Construction of Modern Abattoir Stalls Because of Land Title

4309 Views Nakaseke, Uganda

In short
However, since then, the construction work has not started. Recently, Museveni expressed concern over the delay to kick start the projects, which would boast the income of pastoralists in the cattle corridor.

The proposed construction of a modern abattoir in Nakaseke has failed to kick off due to the failure by the district a title for the land earmarked to host the facility. In 2010, Farmers under Uganda Meat Producers Cooperative Union limited secured support from various companies, which agreed to fund the construction of a modern abattoir in Nakaseke to process meat for export. Some of the donors include Notura-Norway and Fresh Cuts. In 2011, Nakaseke district council passed a resolution allocating 40 acres of land to host the modern abattoir on the directive of President Yoweri Museveni. However, since then, the construction work has not started.

Recently, Museveni expressed concern over the delay to kick start the construction of the abattoir, which would boast the income of pastoralists in the cattle corridor. Joshua Waiswa, the acting Chief Executive Officer Uganda Meat Producer’s Cooperative Union attributes the delay to the failure to hand them the full rights on the land through issuing a title. He says theunion and its partners are reluctant to put a mega project on a piece land, where they don’t have full rights adding that, the authorities are only willing to offer them a 49 year lease. Waiswa says their partners are equally concerned about the stalling of the project, saying they are considering taking the 49 year lease offer so as not to lose the project. He is optimistic that the construction work will start immediately they secure the lease.

Enock Nyongore, the speaker of Nakaseke district council who is also in charge of overseeing the project implementation says they couldn't rush to give the union full rights on the land because of skepticism. He says councilors and executive members were reluctant to hand over the land fearing that it may be difficult to recover it once the project fails to take off, which has become common. Nyongore says they were also suspicious why Uganda Meat Producer’s Cooperative Union and its partners wanted a land title instead of a lease if they claim to be constructing the abattoir for public good.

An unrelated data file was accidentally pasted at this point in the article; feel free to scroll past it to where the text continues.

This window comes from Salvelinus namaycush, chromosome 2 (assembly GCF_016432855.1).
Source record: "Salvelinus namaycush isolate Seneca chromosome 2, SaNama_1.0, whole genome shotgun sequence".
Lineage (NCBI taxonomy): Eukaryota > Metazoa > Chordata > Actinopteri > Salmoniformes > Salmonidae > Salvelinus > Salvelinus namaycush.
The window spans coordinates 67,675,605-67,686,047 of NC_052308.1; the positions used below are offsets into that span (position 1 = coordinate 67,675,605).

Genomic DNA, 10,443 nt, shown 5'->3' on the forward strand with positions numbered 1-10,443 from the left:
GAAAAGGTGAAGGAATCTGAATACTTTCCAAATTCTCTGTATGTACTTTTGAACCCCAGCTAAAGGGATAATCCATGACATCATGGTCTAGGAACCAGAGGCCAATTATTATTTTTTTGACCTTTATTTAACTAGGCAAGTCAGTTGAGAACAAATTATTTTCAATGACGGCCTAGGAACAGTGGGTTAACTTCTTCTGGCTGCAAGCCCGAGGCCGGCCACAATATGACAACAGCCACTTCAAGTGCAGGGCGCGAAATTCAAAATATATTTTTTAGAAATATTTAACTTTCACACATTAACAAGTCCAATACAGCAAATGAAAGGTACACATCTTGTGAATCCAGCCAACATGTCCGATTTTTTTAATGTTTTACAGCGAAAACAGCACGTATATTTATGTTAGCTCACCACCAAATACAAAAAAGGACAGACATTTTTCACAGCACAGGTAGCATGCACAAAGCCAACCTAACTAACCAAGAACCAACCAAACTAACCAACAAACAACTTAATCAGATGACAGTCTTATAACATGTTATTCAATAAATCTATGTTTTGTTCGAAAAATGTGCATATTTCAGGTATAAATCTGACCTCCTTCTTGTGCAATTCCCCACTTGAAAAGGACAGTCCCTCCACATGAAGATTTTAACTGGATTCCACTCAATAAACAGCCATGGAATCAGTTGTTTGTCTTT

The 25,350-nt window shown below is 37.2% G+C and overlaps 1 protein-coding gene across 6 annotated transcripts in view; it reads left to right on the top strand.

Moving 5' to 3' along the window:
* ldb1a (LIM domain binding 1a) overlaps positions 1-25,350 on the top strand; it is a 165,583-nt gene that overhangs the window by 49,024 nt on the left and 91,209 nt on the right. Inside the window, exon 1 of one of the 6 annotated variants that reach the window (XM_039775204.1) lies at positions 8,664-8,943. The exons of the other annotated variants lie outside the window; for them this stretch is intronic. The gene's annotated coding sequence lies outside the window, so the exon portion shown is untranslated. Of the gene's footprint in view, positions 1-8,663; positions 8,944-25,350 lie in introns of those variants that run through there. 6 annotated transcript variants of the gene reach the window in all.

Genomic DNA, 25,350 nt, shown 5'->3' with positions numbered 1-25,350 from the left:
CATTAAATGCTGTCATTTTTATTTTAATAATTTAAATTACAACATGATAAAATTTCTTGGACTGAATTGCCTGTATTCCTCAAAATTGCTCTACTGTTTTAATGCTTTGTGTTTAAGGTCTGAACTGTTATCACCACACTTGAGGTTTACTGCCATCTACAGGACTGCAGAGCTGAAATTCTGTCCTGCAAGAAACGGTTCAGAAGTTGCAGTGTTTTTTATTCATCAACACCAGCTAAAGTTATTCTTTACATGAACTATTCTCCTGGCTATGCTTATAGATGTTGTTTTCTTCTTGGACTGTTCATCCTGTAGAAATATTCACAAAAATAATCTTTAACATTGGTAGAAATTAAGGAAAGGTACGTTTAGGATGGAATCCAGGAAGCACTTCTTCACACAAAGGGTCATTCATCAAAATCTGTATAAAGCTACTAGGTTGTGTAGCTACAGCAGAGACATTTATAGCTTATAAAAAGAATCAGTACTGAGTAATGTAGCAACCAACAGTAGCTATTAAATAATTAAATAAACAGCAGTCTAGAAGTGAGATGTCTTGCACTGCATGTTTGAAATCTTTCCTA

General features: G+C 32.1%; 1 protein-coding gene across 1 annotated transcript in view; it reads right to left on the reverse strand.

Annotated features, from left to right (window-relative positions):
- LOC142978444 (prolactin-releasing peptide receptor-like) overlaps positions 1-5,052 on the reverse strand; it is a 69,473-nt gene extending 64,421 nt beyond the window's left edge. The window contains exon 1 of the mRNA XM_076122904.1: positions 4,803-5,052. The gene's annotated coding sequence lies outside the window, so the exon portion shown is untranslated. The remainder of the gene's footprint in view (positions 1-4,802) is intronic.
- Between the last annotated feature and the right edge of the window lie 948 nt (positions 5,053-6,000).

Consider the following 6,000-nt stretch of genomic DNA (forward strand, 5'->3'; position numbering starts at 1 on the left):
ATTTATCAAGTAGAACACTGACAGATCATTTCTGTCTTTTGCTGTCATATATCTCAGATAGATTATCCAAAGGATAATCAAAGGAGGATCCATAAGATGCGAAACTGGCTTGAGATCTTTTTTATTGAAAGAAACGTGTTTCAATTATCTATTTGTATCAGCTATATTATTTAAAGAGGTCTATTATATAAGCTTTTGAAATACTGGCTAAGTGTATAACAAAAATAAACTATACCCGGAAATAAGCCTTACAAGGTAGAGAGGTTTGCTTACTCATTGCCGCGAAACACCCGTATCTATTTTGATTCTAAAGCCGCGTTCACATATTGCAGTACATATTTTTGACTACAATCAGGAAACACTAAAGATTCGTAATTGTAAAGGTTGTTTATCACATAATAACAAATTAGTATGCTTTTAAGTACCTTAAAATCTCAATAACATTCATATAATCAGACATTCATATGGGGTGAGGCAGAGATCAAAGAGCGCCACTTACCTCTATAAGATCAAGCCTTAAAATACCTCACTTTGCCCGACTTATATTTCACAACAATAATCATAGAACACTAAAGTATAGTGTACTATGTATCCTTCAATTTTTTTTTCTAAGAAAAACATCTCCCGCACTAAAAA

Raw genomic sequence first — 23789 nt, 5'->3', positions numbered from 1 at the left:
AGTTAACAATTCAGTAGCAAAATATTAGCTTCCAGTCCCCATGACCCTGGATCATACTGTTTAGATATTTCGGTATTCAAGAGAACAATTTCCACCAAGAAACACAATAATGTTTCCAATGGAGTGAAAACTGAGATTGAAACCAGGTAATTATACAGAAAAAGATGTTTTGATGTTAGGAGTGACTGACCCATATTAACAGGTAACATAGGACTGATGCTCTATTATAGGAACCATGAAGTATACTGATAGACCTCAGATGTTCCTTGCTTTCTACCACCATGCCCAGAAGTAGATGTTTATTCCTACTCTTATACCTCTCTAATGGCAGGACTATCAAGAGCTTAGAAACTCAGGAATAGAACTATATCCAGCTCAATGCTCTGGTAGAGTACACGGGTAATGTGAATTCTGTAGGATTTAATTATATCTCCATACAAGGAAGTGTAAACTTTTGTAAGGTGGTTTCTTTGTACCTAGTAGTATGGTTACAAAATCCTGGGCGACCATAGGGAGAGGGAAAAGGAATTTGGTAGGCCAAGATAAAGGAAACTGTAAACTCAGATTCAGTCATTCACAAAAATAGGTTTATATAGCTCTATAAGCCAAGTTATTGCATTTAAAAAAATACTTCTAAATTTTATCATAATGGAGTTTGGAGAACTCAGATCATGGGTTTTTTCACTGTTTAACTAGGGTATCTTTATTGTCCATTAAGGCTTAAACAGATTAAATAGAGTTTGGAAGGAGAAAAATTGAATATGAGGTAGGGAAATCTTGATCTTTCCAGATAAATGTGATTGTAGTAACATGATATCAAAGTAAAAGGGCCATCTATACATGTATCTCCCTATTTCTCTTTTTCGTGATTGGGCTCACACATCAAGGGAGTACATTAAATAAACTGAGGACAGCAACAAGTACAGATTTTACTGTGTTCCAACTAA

He says the district council has tasked clerk to council Michael Ssenfuka and district surveyors to process a lease and hand it over to the union if it is still interested in using the land. Divine Nakigudde, the Nakaseke District Production secretary says they want the project because it will offer employment to the youths and boost farmers’ income but insists that giving away public land is unacceptable.  She says their intentions may be misinterpreted by residents. Nakigudde says that the incumbent leadership may be faulted in future if the project winds up or stalls but the district can’t repossess its land.

Samuel Rwakashaija, a pastoralist in Ngoma sub county appeals to the district and Uganda Meat Producers Cooperative Union limited officials to sort out their differences to ensure they don’t lose on the project. Rwakashaija says currently they are exploited by middlemen who buy their livestock at cheaper prices adding that, they hope the construction of the abattoir will help them get better prices. Uganda Meat Producers and Cooperative Union Limited is comprised of 2700 farmers, 1200 are from Greater Luweero Districts.


About the author

Brian Luwaga
Since Brian Luwaga joined Uganda Radio Network in 2011, he is still amazed how, "URN is a place that gives journalists a chance to enhance their skills . It gives a journalist an opportunity to adopt and master various aspects of journalism that include radio broadcast, social media, photography and television production."

A practicing journalist since 2009, first with Star FM, Luwaga has always been keen to write about the concerns of the "common person." Based for much of his career in Luweero, Luwaga takes it as a compliment if politicians complain that his reporting is too harsh.

In his journalism, Luwaga likes to merge the past with the present. He believes you cannot understand what is happening now, if you do not have a grounding in the past. Brian Luwaga is the Luweero URN bureau chief. Nakasongola, Nakaseke, Mityana, Mubende and Wakiso districts fall under his docket.

Luwaga is interested in humanitarian work and is a keen Rotarian.